testing market sentiment: Target (TGT)

When TGT reported April quarter earnings last month, its balance sheet showed a whopping $4.5 billion increase over the comparable period of the prior fiscal year (note: retailers typically end their fiscal years in January of the following calendar year, in order to get an accurate read on December holiday sales, which can make up the bulk of the year’s income).

TGT has 464 million shares, so that translates into extra merchandise on the balance sheet (at TGT’s cost) of a bit less than $10 a share. The stock lost about $60/share on this news. That’s $28 billion, 30% of its total market capitalization.

Overnight, the company announced, as I see it, that it has decided the best course of action is not to feed this extra into the market slowly but to rid itself of it as fast as possible. My guess is that management has realized that every retailer is in the same boat and, to mix metaphors, the first one out the door will end up recovering the most.

In rough-and-ready terms, TGT typically marks merchandise up by 30% – 50% over cost and achieves an operating profit (meaning after deducting the cost of running its stores) of 6% – 8% of sales revenue.

If TGT could sell the extra at normal margins, it would make $270 million. We know that isn’t going to happen. A good outcome, I think, would be if it can recover what it paid to manufacturers for the TVs, furniture and appliances. Let’s assume it can only achieve $2 billion in cash, suffering a $2.5 billion one-time loss. After-tax, that’s around $2.75 billion, or $6 a share, more or less.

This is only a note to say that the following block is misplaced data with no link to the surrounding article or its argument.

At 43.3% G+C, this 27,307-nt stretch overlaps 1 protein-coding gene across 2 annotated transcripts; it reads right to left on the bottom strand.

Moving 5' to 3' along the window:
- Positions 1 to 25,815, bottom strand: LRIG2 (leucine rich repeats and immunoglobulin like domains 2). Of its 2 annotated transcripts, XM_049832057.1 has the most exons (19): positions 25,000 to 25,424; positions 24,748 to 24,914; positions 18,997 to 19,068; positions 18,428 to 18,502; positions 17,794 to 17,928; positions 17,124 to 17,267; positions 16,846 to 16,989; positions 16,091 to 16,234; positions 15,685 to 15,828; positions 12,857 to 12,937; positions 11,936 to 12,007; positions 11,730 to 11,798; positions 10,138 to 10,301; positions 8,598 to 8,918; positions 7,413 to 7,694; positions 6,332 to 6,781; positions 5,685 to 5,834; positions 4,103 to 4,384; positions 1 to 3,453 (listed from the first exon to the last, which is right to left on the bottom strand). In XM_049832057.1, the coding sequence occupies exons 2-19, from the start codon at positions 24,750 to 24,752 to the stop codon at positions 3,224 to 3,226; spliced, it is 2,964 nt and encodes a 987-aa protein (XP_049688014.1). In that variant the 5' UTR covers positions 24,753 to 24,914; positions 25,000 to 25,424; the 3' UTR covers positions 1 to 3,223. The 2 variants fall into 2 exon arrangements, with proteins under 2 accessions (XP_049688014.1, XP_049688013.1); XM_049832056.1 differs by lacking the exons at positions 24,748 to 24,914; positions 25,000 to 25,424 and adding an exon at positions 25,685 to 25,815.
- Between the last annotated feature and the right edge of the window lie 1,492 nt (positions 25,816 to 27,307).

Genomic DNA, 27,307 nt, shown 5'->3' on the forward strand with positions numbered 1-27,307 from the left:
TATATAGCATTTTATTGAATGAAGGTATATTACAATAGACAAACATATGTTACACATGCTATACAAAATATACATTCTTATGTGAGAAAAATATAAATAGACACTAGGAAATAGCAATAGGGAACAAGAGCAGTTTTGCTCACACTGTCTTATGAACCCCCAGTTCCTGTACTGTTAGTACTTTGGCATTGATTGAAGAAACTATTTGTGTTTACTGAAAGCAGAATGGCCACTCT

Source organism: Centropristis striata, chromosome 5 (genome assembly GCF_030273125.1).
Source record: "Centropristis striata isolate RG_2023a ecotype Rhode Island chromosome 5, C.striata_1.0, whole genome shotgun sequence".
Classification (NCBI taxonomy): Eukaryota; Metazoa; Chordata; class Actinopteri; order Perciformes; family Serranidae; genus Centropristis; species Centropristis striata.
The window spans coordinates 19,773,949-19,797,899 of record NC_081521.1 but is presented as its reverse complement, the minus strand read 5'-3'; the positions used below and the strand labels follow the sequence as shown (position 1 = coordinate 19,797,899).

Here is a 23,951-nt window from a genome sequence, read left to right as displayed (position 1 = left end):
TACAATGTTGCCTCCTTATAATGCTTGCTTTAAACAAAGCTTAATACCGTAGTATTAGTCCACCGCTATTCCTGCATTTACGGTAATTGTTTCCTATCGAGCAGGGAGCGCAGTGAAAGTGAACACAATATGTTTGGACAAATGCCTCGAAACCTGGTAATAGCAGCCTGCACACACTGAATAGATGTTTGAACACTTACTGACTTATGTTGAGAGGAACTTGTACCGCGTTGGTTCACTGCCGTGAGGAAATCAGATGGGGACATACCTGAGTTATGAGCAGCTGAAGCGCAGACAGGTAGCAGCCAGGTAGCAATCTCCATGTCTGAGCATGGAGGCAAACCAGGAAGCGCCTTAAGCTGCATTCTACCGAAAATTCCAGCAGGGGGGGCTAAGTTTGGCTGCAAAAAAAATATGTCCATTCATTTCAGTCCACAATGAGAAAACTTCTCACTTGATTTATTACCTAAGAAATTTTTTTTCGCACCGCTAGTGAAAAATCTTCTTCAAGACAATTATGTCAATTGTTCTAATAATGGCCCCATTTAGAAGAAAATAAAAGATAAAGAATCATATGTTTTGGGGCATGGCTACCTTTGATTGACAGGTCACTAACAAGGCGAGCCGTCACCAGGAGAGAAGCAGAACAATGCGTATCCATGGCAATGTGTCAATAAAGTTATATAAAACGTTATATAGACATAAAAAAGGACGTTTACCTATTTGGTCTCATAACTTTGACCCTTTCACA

As I’m writing this, TGT has recovered a bit to a loss of $12 a share, or $5.5 billion+, on this news.

To sum up, TGT’s severe misreading of its market will likely cost the company a one-time loss of $6 a share. Maybe there’s some reputational damage, both on the part of shareholders and customers, as well–although my guess is that, if so, the feeling doesn’t last very long. The stock has lost $72 a share on the news, $12 of that so far this morning.

My point?

The hallmarks of a bear market is that investors develop a kind of myopia. Their perspective shrinks to encompass only what’s happening in the here-and-now, and excludes, in particular, consideration of anything good that might happen in the future.

Ex the inventory mess, TGT is trading on 11x earnings. The fact that it continues to go down indicates that bears are still in control of trading on Wall Street.

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